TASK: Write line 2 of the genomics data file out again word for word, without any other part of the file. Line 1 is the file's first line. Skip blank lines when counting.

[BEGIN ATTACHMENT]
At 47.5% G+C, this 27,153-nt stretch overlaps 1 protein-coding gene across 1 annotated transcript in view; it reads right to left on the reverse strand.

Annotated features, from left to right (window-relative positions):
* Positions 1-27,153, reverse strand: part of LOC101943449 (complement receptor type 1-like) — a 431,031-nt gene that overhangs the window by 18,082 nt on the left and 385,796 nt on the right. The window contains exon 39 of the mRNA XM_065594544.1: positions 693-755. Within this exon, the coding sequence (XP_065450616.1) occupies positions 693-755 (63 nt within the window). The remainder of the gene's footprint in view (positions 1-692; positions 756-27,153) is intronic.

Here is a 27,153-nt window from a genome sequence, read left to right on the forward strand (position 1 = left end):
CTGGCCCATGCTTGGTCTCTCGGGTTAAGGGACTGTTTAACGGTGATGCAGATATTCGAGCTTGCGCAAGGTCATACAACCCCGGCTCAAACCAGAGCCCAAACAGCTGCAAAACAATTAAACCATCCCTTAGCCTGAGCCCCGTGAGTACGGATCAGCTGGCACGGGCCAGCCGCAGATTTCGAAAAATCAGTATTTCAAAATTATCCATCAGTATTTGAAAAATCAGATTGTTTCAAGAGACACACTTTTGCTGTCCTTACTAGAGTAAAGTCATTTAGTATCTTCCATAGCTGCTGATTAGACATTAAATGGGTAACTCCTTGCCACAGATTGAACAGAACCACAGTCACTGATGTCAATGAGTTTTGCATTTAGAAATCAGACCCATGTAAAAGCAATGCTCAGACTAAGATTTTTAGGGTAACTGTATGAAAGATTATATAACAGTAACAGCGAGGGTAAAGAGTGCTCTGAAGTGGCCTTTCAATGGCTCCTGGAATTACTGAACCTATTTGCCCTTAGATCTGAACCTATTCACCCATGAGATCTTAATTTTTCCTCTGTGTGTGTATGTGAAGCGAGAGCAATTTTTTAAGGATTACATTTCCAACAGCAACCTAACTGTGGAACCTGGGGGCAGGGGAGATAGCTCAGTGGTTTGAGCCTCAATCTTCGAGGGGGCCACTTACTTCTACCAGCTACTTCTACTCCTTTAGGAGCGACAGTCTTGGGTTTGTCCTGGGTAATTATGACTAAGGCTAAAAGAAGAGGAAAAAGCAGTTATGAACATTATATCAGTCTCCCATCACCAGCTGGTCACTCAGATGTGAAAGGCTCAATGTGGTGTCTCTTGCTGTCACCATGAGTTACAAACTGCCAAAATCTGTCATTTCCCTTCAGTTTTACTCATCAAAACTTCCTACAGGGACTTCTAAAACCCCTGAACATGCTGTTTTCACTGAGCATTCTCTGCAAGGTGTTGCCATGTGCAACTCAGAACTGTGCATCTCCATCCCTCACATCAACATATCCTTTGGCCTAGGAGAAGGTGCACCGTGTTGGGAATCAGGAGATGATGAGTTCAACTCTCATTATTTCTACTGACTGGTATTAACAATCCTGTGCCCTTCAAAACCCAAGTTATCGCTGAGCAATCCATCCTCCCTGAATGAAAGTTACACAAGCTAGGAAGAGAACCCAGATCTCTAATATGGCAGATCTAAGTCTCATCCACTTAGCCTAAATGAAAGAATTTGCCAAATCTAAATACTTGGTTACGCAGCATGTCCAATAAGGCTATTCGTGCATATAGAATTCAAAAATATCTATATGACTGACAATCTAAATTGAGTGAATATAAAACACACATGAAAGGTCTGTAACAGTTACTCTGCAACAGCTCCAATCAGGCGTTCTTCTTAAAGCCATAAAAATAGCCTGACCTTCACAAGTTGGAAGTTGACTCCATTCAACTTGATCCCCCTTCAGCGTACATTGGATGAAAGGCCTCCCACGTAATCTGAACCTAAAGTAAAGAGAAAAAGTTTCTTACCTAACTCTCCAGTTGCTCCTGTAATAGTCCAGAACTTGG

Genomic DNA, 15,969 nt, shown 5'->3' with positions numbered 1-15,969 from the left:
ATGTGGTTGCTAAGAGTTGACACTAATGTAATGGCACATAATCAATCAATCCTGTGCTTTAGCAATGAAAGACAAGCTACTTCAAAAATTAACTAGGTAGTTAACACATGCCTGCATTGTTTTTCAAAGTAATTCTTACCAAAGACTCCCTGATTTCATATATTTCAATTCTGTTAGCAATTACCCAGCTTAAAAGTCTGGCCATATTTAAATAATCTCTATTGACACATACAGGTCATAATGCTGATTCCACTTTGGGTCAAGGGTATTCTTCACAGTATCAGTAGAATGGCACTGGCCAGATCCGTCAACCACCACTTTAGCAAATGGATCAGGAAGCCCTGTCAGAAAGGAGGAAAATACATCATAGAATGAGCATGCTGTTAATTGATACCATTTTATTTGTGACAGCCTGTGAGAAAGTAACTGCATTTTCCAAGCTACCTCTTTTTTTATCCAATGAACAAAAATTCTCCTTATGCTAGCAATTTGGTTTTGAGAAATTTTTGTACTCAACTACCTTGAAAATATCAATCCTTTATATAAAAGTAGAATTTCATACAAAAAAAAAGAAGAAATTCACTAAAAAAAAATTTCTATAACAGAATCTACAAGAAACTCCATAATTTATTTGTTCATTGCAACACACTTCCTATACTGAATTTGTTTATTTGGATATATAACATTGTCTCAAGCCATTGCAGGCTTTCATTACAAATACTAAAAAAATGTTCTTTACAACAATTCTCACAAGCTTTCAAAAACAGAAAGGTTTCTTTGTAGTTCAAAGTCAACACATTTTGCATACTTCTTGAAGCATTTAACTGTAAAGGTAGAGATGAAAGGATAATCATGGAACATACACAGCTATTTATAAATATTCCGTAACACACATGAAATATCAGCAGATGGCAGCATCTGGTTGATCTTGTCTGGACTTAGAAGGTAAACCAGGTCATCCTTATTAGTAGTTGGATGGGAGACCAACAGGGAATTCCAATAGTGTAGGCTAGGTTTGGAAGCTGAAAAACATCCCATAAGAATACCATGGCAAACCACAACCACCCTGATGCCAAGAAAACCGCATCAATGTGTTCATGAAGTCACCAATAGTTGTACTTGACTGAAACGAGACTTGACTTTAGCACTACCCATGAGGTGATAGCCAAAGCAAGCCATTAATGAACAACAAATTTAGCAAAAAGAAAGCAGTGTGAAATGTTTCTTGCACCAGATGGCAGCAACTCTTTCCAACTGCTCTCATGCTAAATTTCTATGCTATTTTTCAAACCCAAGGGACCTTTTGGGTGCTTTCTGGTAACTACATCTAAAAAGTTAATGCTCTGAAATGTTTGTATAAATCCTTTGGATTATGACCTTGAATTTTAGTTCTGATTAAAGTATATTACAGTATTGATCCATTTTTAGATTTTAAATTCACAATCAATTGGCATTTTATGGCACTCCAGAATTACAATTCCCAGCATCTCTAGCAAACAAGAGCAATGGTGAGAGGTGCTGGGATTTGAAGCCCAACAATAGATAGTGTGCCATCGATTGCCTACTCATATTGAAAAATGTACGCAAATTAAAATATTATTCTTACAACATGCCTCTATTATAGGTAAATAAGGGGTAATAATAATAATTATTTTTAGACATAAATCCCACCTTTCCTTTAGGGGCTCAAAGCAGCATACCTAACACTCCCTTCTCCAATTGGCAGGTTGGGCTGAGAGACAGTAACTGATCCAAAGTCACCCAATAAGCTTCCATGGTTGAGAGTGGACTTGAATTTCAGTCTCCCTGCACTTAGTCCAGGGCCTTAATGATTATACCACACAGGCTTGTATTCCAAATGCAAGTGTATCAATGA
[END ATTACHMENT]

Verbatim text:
Annotated features, from left to right (window-relative positions):